ONCE

Take one of the best (and quite possibly the most original) Broadway smashes of the past decade, cast it with some of SoCal’s most gifted actor-singer-musicians, give it a fresh new staging that may actually improve on the Broadway original, and you’ve got Once, as thrilling a South Coast Repertory season opener as any musical theater lover could wish for.

The tale of a Dublin street musician (a Guy still pining for his split-for-NYC ex) and a Czech immigrant (a Girl with an out-of-country husband and in-country child) and their whirlwind weekend of songwriting and love, Once chalked up eight Tony wins (including Best Musical of 2012), and not just because of its Irish boy-meets-Czech girl love story.

Like the 2007 John Carney-written-and-directed movie smash on which it is based, Enda Walsh’s charmer of a book has busker “Guy” meeting immigrant “Girl” over a broken vacuum cleaner, then embarking on the dual adventures of recording a CD of his songs and falling hopelessly in love.

Also imported from the film is the catchiest Irish Indie Pop score ever heard on a Broadway stage, songs by film’s stars Glen Hansard and Markéta Irglová that take us from the aching-hearted “Leave” and “The Hill” to the glorious full-cast harmonies of “Gold” and “When Your Mind’s Made Up.”

Unlike its cinematic source, however, Once The Musical unfolds almost wholly in a Dublin pub with its entire supporting ensemble onstage from well before curtain to its final bows, the ten of them not only portraying one colorful featured character after another but accompanying each other on accordion, banjo, cello, concertina, drums, electric bass, guitar, harmonica, mandolin, percussion, ukulele, and violin.

Hardly a new concept for a Broadway show (director John Doyle did the same with this actors-musician revivals of Sweeney Todd and Company) but one that works even better in Once, if only because Guy & Girl’s story is as much about making music as it is about making love.

It makes perfectly delightful sense for Guy’s repair-shop-owner father and the studio engineer they approach about making Guy’s demo and the bank manager they go to for a loan and the pub regulars they enlist as musicians to be part of Once’s ten-piece orchestra (twelve if you count Guy on guitar and Girl on piano).

Director Kent Nicholson adds his own fresh touches to what was already a uniquely “director’s-concept” show (John Tiffany won a Tony for the Broadway original), with choreographer Kelly Todd doing likewise in musical numbers that alternate between Irish foot stomps and more stylized backup moves.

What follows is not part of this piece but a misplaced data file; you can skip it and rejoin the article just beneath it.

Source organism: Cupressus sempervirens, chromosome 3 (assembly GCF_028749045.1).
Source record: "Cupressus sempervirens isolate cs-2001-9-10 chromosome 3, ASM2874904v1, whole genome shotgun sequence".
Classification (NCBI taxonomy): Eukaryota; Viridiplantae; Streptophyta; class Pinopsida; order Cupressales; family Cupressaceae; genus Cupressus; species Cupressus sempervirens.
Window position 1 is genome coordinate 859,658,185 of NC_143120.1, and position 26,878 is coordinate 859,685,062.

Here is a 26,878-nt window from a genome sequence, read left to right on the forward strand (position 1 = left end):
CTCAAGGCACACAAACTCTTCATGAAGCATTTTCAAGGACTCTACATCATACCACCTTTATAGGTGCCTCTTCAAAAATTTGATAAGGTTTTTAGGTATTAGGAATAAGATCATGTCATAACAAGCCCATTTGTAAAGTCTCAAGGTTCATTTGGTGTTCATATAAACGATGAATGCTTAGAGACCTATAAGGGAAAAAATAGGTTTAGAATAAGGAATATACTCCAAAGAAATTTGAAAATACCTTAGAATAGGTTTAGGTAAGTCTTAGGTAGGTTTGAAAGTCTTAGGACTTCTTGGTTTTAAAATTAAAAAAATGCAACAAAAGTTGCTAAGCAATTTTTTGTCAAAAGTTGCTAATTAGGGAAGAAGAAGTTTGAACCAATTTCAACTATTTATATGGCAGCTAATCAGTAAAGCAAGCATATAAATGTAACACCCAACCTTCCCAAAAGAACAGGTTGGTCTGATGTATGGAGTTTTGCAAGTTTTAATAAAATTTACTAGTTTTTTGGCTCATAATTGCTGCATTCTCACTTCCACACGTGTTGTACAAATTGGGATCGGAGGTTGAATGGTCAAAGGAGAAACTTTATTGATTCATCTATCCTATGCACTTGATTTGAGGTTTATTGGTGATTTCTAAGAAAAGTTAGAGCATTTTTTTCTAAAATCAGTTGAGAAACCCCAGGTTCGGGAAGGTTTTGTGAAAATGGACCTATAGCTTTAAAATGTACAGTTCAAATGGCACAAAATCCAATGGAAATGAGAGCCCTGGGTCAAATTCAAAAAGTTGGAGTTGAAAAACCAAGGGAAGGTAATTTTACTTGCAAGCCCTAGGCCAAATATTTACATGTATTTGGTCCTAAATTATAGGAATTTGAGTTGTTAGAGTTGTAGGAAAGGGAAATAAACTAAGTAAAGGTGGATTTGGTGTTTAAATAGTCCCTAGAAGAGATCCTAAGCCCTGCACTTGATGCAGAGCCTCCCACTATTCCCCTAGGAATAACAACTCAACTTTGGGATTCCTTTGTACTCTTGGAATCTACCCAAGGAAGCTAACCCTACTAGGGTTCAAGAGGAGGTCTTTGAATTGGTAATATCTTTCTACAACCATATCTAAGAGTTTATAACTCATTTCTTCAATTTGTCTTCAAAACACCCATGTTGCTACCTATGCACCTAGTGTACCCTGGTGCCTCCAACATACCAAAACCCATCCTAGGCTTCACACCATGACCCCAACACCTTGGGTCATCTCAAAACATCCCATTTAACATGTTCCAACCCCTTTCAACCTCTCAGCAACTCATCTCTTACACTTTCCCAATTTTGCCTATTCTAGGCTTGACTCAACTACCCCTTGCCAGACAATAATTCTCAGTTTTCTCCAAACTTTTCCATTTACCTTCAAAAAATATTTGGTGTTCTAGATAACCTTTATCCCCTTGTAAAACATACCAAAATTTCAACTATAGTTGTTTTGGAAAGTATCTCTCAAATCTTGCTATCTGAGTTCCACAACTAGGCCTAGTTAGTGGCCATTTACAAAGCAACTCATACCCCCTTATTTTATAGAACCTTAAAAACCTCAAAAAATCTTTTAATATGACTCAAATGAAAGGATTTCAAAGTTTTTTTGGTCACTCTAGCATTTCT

Rustin Cole Sailors, tall, dark, handsome, and radiating rock star charisma and sex appeal, and Amanda Leigh Jerry, fresh out of Carnegie Mellon and ready for musical theater stardom with an irresistible blend of beauty, brains, and quirky charm, could not make for a more perfect Guy and Girl, and each has instrumental chops to match.

Supporting performers are equally marvelous, in particular the delightful Scott Waara as Guy’s grizzled, bearded Da with a heart as deep as the sea; a wild-and-crazy Zach Spound as Svec, the band’s kooky Czech drummer with a penchant for tearing off his pants; an endearing Andy Taylor as a Bank Manager whose sweetness of nature is matched by his hilariously out-of-tune voice and a distaste for breasts; an adorably dorky Alex Nee as Andrej, a Czech fast food clerk with dreams as big as his moustache; and above all an irrepressibly winning Nicholas Mongiardo-Cooper as Billy, the social-skills-deprived music shop owner so vital to Guy and Girl’s recording dreams.

Scott Anthony’s Eamon, Christian Pedersen’s Emcee, Marnina Schon’s Ex-Girlfriend, Cassidy Stirtz’s Reza, and Diane King Vann’s Baruska may play smaller roles but they are no less sensational than their castmates, with special mention due Taylor’s added role as musical director extraordinaire.

Once looks fabulous on Ralph Funicello’s Irish bar set, its great big upstage mirror providing a from-the-back view of key sequences in addition to the accustomed audience perspective. Leah Piehl’s costumes have just the right lived-in look these Dubliners (either native or foreign-born) would sport. Lap Chi Chu’s lighting design is one of his best, and never more so when it goes gold for “Gold.” Sound designer Lindsay Jones provides a pitch-perfect vocal-instrumental mix. Dialect coach Philip D. Thomson ensures accents that sound both authentic and understandable.

Kari Hayter is assistant director. Sue Karutz is stage manager and Joshua Marchesi is production manager. Kimberly Colburn is dramaturg. Casting is by Joanne DeNaut, CSA. Jacqueline Vellandi and Aoife McEvoy alternate as the pre-teen Ivanka.

I fell for Once three years ago when its National Tour stopped in both L.A. and the OC, and it may even be better at South Coast Rep thanks both to its more intimate Segerstrom Stage setting and a cast that proves SoCal talents every bit the equal of any East Coast visitors.

Simply put, Once guarantees musical theater lovers a Once Upon An Absolutely Magical Time.

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South Coast Repertory, 655 Town Center Drive, Costa Mesa. Through September 30. Tuesdays and Wednesdays at 7:30, Thursdays and Fridays at 8:00. Saturdays and Sundays at 2:30 and 7:30. (No evening performance on September 30.) Tickets: 714 708-5555
www.scr.org

–Steven Stanley
September 10, 2017
Photos: Jordan Kubat/SCR

 

 

 

 

 

 

 

 

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